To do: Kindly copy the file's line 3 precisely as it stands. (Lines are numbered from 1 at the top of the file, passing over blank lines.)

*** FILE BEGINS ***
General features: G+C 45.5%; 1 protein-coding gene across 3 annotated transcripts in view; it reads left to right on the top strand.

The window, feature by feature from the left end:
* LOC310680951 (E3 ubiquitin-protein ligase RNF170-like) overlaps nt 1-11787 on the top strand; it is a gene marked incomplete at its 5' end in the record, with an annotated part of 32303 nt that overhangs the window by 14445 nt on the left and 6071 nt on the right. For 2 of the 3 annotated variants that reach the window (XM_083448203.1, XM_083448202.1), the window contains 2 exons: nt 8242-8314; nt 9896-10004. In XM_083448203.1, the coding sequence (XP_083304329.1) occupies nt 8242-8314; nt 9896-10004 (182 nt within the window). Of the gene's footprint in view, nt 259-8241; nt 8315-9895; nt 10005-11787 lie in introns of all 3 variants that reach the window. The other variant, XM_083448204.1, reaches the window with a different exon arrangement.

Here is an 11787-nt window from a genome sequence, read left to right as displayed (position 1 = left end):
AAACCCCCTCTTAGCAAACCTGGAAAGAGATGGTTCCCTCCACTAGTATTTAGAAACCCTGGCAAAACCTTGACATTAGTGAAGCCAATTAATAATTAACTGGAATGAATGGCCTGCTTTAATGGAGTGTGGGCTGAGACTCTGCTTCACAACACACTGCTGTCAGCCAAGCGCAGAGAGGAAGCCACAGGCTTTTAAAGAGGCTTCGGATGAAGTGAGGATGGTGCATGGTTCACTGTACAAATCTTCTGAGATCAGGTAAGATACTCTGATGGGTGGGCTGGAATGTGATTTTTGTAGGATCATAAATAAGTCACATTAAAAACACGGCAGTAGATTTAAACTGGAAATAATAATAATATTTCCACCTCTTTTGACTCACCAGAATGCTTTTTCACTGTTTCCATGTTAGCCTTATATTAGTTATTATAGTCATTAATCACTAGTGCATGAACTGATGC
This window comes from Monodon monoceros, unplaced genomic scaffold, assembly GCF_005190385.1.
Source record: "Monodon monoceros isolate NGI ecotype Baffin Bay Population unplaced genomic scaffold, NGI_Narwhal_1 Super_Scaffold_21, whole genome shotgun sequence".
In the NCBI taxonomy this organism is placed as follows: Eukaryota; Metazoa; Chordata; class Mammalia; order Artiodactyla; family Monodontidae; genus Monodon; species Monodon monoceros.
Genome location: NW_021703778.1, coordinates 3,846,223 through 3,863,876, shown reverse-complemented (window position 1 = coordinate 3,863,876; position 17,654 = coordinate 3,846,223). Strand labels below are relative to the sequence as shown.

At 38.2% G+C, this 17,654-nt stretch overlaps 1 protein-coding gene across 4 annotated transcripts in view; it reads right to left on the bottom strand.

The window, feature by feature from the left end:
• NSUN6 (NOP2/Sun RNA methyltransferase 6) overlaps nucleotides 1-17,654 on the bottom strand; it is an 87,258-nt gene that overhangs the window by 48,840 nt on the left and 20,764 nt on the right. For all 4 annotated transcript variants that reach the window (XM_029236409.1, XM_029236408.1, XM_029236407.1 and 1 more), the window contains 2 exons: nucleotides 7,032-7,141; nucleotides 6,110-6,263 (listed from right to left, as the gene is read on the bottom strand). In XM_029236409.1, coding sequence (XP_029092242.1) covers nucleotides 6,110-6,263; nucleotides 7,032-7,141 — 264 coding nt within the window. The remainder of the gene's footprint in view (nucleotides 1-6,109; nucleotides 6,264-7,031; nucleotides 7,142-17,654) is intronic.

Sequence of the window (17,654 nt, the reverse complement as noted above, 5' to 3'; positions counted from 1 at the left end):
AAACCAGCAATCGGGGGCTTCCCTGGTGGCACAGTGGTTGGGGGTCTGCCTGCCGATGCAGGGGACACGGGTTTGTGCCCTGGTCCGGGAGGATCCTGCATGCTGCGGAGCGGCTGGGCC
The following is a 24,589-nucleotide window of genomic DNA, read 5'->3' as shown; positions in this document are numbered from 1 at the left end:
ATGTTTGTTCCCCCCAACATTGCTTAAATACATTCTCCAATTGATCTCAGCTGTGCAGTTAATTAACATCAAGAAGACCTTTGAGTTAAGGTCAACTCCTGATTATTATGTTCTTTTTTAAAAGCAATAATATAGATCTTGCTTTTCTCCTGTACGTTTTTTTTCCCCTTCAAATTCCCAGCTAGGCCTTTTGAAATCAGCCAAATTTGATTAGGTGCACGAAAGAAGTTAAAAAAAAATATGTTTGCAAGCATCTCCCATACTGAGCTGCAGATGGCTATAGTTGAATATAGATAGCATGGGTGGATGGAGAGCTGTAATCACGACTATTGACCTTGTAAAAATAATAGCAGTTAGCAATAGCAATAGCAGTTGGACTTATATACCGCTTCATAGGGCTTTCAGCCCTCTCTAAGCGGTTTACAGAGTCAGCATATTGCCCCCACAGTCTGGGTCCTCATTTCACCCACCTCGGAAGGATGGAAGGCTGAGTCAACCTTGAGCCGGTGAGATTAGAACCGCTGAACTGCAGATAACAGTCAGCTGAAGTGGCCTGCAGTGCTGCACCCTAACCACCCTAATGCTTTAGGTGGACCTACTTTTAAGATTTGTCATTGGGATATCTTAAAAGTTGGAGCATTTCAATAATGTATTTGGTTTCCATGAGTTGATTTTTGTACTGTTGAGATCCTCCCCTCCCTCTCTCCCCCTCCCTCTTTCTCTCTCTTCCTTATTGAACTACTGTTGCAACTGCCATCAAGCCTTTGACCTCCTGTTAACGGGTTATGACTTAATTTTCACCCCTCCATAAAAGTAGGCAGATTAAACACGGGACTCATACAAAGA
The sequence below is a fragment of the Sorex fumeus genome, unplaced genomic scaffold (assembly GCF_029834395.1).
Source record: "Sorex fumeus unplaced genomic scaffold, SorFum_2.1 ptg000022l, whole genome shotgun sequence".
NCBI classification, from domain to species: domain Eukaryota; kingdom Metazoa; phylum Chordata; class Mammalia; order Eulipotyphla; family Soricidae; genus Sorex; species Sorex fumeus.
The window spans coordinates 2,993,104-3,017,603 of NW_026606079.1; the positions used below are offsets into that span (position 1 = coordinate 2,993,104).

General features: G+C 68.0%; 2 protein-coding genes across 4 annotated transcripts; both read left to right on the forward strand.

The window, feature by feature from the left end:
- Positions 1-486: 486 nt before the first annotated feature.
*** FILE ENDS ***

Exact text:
* LOC310680951 (E3 ubiquitin-protein ligase RNF170-like) overlaps nt 1-11787 on the top strand; it is a gene marked incomplete at its 5' end in the record, with an annotated part of 32303 nt that overhangs the window by 14445 nt on the left and 6071 nt on the right. For 2 of the 3 annotated variants that reach the window (XM_083448203.1, XM_083448202.1), the window contains 2 exons: nt 8242-8314; nt 9896-10004. In XM_083448203.1, the coding sequence (XP_083304329.1) occupies nt 8242-8314; nt 9896-10004 (182 nt within the window). Of the gene's footprint in view, nt 259-8241; nt 8315-9895; nt 10005-11787 lie in introns of all 3 variants that reach the window. The other variant, XM_083448204.1, reaches the window with a different exon arrangement.